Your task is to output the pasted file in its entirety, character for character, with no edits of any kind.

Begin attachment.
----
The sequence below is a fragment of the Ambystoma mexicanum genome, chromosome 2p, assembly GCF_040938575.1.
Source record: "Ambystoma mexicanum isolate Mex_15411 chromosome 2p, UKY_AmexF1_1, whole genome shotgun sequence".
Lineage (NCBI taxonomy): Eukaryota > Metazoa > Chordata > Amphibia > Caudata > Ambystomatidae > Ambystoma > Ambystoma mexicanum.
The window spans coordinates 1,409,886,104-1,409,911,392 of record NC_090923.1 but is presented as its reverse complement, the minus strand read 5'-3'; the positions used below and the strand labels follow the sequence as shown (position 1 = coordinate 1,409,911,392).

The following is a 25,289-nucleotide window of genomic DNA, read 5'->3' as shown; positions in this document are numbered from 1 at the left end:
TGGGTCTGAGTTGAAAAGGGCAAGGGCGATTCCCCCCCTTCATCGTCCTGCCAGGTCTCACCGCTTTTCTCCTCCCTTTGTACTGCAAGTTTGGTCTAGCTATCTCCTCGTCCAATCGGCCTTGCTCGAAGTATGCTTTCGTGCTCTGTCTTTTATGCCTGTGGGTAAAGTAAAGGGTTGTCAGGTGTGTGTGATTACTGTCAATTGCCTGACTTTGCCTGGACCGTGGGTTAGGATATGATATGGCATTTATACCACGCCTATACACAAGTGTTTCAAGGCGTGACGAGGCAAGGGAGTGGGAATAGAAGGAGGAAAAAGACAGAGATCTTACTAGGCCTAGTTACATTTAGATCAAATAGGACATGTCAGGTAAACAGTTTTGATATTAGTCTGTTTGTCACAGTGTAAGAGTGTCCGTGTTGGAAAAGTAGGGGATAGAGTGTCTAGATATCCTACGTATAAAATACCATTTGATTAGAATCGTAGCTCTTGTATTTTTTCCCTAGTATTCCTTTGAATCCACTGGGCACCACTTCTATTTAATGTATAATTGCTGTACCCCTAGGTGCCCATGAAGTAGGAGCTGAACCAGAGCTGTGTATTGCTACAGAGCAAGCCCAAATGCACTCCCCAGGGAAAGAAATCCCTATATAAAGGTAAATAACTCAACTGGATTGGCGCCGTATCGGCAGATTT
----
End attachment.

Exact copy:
The sequence below is a fragment of the Ambystoma mexicanum genome, chromosome 2p, assembly GCF_040938575.1.
Source record: "Ambystoma mexicanum isolate Mex_15411 chromosome 2p, UKY_AmexF1_1, whole genome shotgun sequence".
Lineage (NCBI taxonomy): Eukaryota > Metazoa > Chordata > Amphibia > Caudata > Ambystomatidae > Ambystoma > Ambystoma mexicanum.
The window spans coordinates 1,409,886,104-1,409,911,392 of record NC_090923.1 but is presented as its reverse complement, the minus strand read 5'-3'; the positions used below and the strand labels follow the sequence as shown (position 1 = coordinate 1,409,911,392).

The following is a 25,289-nucleotide window of genomic DNA, read 5'->3' as shown; positions in this document are numbered from 1 at the left end:
TGGGTCTGAGTTGAAAAGGGCAAGGGCGATTCCCCCCCTTCATCGTCCTGCCAGGTCTCACCGCTTTTCTCCTCCCTTTGTACTGCAAGTTTGGTCTAGCTATCTCCTCGTCCAATCGGCCTTGCTCGAAGTATGCTTTCGTGCTCTGTCTTTTATGCCTGTGGGTAAAGTAAAGGGTTGTCAGGTGTGTGTGATTACTGTCAATTGCCTGACTTTGCCTGGACCGTGGGTTAGGATATGATATGGCATTTATACCACGCCTATACACAAGTGTTTCAAGGCGTGACGAGGCAAGGGAGTGGGAATAGAAGGAGGAAAAAGACAGAGATCTTACTAGGCCTAGTTACATTTAGATCAAATAGGACATGTCAGGTAAACAGTTTTGATATTAGTCTGTTTGTCACAGTGTAAGAGTGTCCGTGTTGGAAAAGTAGGGGATAGAGTGTCTAGATATCCTACGTATAAAATACCATTTGATTAGAATCGTAGCTCTTGTATTTTTTCCCTAGTATTCCTTTGAATCCACTGGGCACCACTTCTATTTAATGTATAATTGCTGTACCCCTAGGTGCCCATGAAGTAGGAGCTGAACCAGAGCTGTGTATTGCTACAGAGCAAGCCCAAATGCACTCCCCAGGGAAAGAAATCCCTATATAAAGGTAAATAACTCAACTGGATTGGCGCCGTATCGGCAGATTT